Contents insurance will only cover items that either you of your family own
or are legally responsible for.
Each insurers definition of contents varies so it's important that you
check your policy wording so you know what is and what is not included
Some insurers or brokers may offer what they call a combined home insurance
policy, this is a policy that cover buildings and contents under one
New for old or Indemnity cover - what should I buy?
The type of cover you buy will determine how your insurer will settle any
claim that you make.
New for old cover - your insurer will either pay you for the full cost
of repairing damaged items, or replacing them with equivalent new items
if they're stolen or damaged beyond repair. This is the most common
type of cover and way insurers settle claims.
Indemnity cover - your insurer will make a deduction for depreciation,
wear and tear when they pay your claim. For example: if you're your
home floods and your sofa needs to be replaced at a cost of £500, your
insurer will only pay you what your old sofa would currently have been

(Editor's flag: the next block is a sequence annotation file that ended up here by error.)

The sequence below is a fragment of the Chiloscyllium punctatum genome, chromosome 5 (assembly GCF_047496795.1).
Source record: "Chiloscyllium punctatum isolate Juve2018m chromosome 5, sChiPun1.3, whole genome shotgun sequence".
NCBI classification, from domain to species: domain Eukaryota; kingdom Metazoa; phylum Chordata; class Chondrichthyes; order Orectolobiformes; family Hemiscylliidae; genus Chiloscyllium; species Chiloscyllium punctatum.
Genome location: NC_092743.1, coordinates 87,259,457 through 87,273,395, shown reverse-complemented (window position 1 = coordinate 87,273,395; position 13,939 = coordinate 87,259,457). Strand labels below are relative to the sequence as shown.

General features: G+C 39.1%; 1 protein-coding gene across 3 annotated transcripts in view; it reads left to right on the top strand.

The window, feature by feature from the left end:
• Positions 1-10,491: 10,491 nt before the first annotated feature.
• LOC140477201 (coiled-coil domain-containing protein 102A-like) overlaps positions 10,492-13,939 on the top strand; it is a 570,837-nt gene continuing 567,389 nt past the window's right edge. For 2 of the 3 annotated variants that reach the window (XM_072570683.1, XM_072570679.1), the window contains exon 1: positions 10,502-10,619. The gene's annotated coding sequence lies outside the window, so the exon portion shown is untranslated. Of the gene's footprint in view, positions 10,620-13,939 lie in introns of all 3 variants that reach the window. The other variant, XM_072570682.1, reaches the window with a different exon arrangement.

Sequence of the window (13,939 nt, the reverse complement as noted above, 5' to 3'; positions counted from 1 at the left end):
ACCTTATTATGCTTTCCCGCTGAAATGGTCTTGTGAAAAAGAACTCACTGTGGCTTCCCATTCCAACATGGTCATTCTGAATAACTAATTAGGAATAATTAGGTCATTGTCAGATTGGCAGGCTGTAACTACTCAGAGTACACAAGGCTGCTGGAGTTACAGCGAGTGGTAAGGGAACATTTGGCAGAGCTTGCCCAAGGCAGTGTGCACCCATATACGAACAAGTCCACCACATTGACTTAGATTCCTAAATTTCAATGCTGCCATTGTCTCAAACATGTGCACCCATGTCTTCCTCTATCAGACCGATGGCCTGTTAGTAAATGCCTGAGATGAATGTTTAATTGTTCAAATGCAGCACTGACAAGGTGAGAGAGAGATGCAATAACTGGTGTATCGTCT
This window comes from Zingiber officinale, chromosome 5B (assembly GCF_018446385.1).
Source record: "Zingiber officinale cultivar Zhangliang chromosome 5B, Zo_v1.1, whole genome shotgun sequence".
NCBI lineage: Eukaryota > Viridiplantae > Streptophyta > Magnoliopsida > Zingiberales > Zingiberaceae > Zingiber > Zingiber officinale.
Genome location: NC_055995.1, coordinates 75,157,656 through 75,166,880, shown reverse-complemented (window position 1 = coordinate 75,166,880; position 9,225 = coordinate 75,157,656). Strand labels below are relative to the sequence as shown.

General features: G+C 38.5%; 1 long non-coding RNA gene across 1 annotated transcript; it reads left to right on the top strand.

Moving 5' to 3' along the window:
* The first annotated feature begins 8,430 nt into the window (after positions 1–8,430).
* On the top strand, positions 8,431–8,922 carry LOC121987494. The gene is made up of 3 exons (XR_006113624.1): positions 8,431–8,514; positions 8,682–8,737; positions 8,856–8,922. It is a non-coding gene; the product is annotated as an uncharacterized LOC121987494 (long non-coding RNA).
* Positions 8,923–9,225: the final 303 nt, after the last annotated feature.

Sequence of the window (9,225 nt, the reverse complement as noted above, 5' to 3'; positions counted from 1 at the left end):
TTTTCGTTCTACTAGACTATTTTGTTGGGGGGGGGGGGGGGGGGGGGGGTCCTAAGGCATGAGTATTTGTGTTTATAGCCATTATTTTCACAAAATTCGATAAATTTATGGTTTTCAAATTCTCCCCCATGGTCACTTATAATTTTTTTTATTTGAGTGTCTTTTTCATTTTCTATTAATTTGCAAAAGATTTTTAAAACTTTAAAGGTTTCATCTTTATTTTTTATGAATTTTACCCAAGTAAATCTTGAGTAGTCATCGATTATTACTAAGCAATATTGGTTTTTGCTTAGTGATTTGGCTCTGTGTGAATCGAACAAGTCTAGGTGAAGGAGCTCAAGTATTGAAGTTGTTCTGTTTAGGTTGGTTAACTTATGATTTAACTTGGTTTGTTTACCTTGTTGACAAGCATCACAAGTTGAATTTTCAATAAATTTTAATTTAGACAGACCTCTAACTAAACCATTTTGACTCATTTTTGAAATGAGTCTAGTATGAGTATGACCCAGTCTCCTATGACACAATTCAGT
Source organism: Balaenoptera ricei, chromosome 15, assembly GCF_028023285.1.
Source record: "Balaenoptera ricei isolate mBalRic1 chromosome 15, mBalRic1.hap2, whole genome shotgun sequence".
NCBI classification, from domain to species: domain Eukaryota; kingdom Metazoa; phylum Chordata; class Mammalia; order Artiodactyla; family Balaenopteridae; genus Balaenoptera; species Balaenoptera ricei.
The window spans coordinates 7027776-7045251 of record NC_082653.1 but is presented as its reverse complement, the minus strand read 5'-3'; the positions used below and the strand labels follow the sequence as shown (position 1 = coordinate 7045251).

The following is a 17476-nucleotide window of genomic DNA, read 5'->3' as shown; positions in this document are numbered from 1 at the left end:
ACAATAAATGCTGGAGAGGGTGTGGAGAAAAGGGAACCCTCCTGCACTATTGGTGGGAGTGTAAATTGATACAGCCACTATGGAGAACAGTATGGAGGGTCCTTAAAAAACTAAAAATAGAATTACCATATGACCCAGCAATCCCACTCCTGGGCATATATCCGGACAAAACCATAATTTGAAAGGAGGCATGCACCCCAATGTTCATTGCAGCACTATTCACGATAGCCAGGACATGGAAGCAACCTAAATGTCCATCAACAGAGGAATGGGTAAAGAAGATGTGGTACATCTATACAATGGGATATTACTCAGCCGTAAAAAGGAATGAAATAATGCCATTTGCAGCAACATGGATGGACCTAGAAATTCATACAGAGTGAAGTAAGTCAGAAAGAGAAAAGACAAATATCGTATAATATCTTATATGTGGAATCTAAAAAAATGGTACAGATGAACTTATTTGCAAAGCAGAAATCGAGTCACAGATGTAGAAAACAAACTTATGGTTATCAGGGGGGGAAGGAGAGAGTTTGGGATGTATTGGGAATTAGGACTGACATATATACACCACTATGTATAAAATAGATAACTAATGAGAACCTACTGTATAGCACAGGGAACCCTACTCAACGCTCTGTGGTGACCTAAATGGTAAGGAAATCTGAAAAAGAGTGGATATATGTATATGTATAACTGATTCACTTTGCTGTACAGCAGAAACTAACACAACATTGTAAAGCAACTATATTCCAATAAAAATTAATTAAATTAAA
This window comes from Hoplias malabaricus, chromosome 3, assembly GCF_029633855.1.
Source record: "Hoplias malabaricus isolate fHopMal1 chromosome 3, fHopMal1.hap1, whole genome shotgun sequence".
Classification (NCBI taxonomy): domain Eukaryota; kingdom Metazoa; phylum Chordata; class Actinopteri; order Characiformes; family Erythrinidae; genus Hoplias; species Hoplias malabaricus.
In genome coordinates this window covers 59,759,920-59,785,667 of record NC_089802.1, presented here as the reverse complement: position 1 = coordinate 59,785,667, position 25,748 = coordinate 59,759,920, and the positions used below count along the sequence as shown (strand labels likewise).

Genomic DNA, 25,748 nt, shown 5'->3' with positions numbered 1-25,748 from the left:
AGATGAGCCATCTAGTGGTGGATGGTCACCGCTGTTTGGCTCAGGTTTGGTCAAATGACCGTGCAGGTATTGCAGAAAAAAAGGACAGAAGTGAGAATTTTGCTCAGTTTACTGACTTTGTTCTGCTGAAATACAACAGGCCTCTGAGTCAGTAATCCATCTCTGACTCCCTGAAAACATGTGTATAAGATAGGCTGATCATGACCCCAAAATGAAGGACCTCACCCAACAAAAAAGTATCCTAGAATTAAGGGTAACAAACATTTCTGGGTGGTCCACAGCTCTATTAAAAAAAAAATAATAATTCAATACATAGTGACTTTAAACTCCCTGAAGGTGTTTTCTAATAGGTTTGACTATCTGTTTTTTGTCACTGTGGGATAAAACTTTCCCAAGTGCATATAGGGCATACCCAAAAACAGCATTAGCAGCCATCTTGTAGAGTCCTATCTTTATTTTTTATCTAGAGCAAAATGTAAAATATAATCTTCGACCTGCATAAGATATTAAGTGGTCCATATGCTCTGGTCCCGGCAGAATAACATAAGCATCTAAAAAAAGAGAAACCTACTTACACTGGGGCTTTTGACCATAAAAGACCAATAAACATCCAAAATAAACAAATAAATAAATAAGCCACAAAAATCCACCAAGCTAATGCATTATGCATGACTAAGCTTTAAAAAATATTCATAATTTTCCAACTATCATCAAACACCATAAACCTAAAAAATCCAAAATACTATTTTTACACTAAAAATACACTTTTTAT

worth. An indemnity based policy may well be cheaper to buy but it can
leave you out of pocket if you make a claim.
How much should I insure my home for?
Insuring your buildings
When calculating out how much cover you need for your buildings it's
important to remember that you need to insurer your property for the cost
of rebuilding your home and not its
or the price someone would pay if they bought your home as this would
include the value of the land your home is on as well.
If you are unsure of what your home will cost to rebuild, there are many
online guides available to help you calculate this. The Association of
British Insurers offers a guide on their website: https://abi.bcis.co.uk/
If you have recently purchased your home and had a survey completed on your
property your survey will include a rebuild cost.
If you have recently extended your home make sure you also increase your
buildings sum insured to take this in to account.
Insuring your contents
When calculating how much cover you need for the contents of your home the
amount of cover you need should be for the total value of all your items.
It may help to think about this as the value of the items you would take
with you if you moved house including your carpets and curtains or what you
would have to replace all your items if your home was completely gutted by
a fire. Don't forget to include items in outbuildings, garden offices,
sheds and garages in your estimates too.
As well as asking you for the total value of your contents your insurer
will also ask you to confirm additional amounts of cover for the following: